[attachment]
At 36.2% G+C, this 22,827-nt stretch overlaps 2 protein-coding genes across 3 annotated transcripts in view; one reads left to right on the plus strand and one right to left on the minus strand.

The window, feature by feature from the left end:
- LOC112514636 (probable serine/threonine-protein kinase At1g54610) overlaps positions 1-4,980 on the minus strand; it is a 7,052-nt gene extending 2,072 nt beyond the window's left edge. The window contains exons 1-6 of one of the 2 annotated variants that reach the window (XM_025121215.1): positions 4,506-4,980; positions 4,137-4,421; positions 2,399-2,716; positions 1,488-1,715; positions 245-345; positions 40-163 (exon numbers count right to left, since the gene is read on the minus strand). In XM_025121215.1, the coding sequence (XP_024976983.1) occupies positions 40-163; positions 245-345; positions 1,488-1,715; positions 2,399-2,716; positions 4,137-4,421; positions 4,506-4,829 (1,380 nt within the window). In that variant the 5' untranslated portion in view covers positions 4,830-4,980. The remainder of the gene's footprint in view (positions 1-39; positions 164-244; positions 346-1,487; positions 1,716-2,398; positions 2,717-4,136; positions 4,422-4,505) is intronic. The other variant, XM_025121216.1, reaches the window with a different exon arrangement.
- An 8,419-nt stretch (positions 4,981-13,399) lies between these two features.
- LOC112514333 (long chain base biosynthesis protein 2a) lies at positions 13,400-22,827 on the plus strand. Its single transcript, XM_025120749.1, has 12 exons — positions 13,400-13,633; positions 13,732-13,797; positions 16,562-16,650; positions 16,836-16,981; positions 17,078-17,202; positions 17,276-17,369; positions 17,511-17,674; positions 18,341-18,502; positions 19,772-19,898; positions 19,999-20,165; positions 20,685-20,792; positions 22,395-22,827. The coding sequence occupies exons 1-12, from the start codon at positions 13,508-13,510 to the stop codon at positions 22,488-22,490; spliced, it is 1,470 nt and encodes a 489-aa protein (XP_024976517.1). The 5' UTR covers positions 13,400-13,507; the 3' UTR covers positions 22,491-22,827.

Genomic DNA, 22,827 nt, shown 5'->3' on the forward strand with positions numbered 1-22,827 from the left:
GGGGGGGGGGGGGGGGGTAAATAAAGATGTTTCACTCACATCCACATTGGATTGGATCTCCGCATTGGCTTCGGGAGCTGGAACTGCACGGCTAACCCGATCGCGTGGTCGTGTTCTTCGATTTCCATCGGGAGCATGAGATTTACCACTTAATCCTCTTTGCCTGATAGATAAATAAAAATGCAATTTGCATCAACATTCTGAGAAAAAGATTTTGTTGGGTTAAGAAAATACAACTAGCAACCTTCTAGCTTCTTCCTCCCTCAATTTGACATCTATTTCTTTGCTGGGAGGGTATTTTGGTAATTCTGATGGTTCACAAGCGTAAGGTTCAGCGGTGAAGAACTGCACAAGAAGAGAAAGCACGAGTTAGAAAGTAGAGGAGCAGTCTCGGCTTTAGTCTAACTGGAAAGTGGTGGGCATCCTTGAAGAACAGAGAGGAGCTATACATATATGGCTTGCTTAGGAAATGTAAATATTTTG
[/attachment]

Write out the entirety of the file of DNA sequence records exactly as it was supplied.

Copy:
At 36.2% G+C, this 22,827-nt stretch overlaps 2 protein-coding genes across 3 annotated transcripts in view; one reads left to right on the plus strand and one right to left on the minus strand.

The window, feature by feature from the left end:
- LOC112514636 (probable serine/threonine-protein kinase At1g54610) overlaps positions 1-4,980 on the minus strand; it is a 7,052-nt gene extending 2,072 nt beyond the window's left edge. The window contains exons 1-6 of one of the 2 annotated variants that reach the window (XM_025121215.1): positions 4,506-4,980; positions 4,137-4,421; positions 2,399-2,716; positions 1,488-1,715; positions 245-345; positions 40-163 (exon numbers count right to left, since the gene is read on the minus strand). In XM_025121215.1, the coding sequence (XP_024976983.1) occupies positions 40-163; positions 245-345; positions 1,488-1,715; positions 2,399-2,716; positions 4,137-4,421; positions 4,506-4,829 (1,380 nt within the window). In that variant the 5' untranslated portion in view covers positions 4,830-4,980. The remainder of the gene's footprint in view (positions 1-39; positions 164-244; positions 346-1,487; positions 1,716-2,398; positions 2,717-4,136; positions 4,422-4,505) is intronic. The other variant, XM_025121216.1, reaches the window with a different exon arrangement.
- An 8,419-nt stretch (positions 4,981-13,399) lies between these two features.
- LOC112514333 (long chain base biosynthesis protein 2a) lies at positions 13,400-22,827 on the plus strand. Its single transcript, XM_025120749.1, has 12 exons — positions 13,400-13,633; positions 13,732-13,797; positions 16,562-16,650; positions 16,836-16,981; positions 17,078-17,202; positions 17,276-17,369; positions 17,511-17,674; positions 18,341-18,502; positions 19,772-19,898; positions 19,999-20,165; positions 20,685-20,792; positions 22,395-22,827. The coding sequence occupies exons 1-12, from the start codon at positions 13,508-13,510 to the stop codon at positions 22,488-22,490; spliced, it is 1,470 nt and encodes a 489-aa protein (XP_024976517.1). The 5' UTR covers positions 13,400-13,507; the 3' UTR covers positions 22,491-22,827.

Genomic DNA, 22,827 nt, shown 5'->3' on the forward strand with positions numbered 1-22,827 from the left:
GGGGGGGGGGGGGGGGGTAAATAAAGATGTTTCACTCACATCCACATTGGATTGGATCTCCGCATTGGCTTCGGGAGCTGGAACTGCACGGCTAACCCGATCGCGTGGTCGTGTTCTTCGATTTCCATCGGGAGCATGAGATTTACCACTTAATCCTCTTTGCCTGATAGATAAATAAAAATGCAATTTGCATCAACATTCTGAGAAAAAGATTTTGTTGGGTTAAGAAAATACAACTAGCAACCTTCTAGCTTCTTCCTCCCTCAATTTGACATCTATTTCTTTGCTGGGAGGGTATTTTGGTAATTCTGATGGTTCACAAGCGTAAGGTTCAGCGGTGAAGAACTGCACAAGAAGAGAAAGCACGAGTTAGAAAGTAGAGGAGCAGTCTCGGCTTTAGTCTAACTGGAAAGTGGTGGGCATCCTTGAAGAACAGAGAGGAGCTATACATATATGGCTTGCTTAGGAAATGTAAATATTTTG